Community Forestry Challenge Grant Brings Opportunities to local South Dakota communities

South Dakota Department of Agriculture

Community Forestry Challenge Grant Brings Opportunities to local South Dakota communities

Guest post from the South Dakota Department of Agriculture: Division of Resource Conservation & Forestry, Community Forestry Program in coordination with the Western Urban and Community Forestry Network's #HealthyTreesHealthyLives social media campaign. Explore the hashtag #HealthyTreesHealthyLives on social media to learn more. 

Did you know? An urban forest provides similar benefits to other types of forests in many regards - the trees filter out pollutants from water before it reaches underground water systems, it creates oxygen and sequester carbon, and provides a source of biomass that can be used for many products that we use daily.

In a 2014 research study titled Trees Improve Human Health and Save Lives, David Nowak gathers information on the health benefits of trees with the help of the USDA Forest Service and Davey Institute scientists. Modeling of local environmental data revealed that trees removed 17.4 million metric tons of air pollution across the contiguous United States in 2010, with human health effects valued at 6.8 billion dollars1. The human health effects included the avoidance of more than 850 incidences of human mortality and 670,000 incidences of acute respiratory symptoms1 .

Urban forests are experienced everyday by all members of the community and South Dakota recognizes the importance that urban forests can have on community health. The South Dakota Department of Agriculture: Division of Resource Conservation & Forestry has been striving to help communities build their urban forests through the Community Forestry Challenge Grant program since 1991. A portion of the division's annual allocation of Urban and Community Forestry Assistance funds from the USDA Forest Service is awarded to communities in the form of Challenge grants in hopes that this will showcase the major benefits of maintaining urban forests.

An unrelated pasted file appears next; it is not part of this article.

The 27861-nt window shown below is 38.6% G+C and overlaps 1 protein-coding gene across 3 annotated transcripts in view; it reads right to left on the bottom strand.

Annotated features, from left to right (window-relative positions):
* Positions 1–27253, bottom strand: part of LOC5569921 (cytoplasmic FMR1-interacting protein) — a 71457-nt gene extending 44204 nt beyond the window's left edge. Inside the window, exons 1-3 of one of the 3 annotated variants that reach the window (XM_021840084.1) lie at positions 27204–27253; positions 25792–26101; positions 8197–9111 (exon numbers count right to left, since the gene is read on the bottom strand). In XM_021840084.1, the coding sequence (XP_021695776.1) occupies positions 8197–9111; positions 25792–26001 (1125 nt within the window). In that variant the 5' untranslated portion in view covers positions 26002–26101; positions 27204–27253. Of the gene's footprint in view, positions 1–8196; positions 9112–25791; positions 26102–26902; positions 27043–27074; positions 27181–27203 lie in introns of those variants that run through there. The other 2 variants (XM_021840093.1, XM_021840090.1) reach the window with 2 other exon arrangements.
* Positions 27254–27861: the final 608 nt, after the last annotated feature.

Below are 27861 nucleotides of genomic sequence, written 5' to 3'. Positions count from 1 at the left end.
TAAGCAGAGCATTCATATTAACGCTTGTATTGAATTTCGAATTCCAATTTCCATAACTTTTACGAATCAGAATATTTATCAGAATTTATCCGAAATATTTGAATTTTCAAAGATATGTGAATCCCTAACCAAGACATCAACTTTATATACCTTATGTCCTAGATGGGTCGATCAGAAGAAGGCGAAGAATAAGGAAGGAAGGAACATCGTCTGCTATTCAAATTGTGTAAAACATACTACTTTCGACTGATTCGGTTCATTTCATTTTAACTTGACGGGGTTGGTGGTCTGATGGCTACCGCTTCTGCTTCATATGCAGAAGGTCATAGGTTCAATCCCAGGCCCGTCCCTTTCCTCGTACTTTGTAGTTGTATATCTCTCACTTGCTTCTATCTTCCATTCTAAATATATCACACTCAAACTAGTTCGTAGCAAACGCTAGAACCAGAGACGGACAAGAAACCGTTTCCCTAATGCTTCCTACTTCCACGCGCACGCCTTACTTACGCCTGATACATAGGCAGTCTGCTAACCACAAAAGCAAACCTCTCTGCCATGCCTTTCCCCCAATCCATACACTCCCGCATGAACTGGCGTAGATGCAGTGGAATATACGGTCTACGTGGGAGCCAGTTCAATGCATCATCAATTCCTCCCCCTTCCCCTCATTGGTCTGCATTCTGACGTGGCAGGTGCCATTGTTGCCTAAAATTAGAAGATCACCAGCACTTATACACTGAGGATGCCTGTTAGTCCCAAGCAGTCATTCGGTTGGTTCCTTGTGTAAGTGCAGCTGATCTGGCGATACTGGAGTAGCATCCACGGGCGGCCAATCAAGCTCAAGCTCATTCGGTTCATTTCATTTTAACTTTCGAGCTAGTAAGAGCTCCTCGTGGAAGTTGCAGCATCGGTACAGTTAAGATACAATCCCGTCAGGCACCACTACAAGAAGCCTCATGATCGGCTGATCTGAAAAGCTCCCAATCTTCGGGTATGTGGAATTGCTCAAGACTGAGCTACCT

These Challenge grants are used to fund community forestry projects that solve a specific community forestry problem or demonstrate the importance of trees in our communities. Some examples of past funded projects include the use of grant funds to plant trees on city campgrounds (or other publicly owned land), to design and produce educational tree signs for the local arboretum, or even to fund educational opportunities for publicly employed groups.

Grants have a maximum limit of $5,000. The community or service organization must match challenge grants and the match may be met through volunteer labor, donated and/or purchased supplies, or actual cash expenditures.

South Dakota’s Community Forestry Challenge Grant program is just one of many ways that the state is helping the community to recognize the benefits that urban trees can have on the community. The next grant cycle will open up in July 2018.

To learn more, please contact Rachel Ormseth, South Dakota Department of Agriculture: Division of Resource Conservation & Forestry, Community Forestry Program Coordinator, at Rachel.ormseth@state.sd.us or 605-773-3594.

1Nowak et al. 2014. https://www.fs.fed.us/research/highlights/highlights_display.php?in_high_id=634

Photo: South Dakota Department of Agriculture.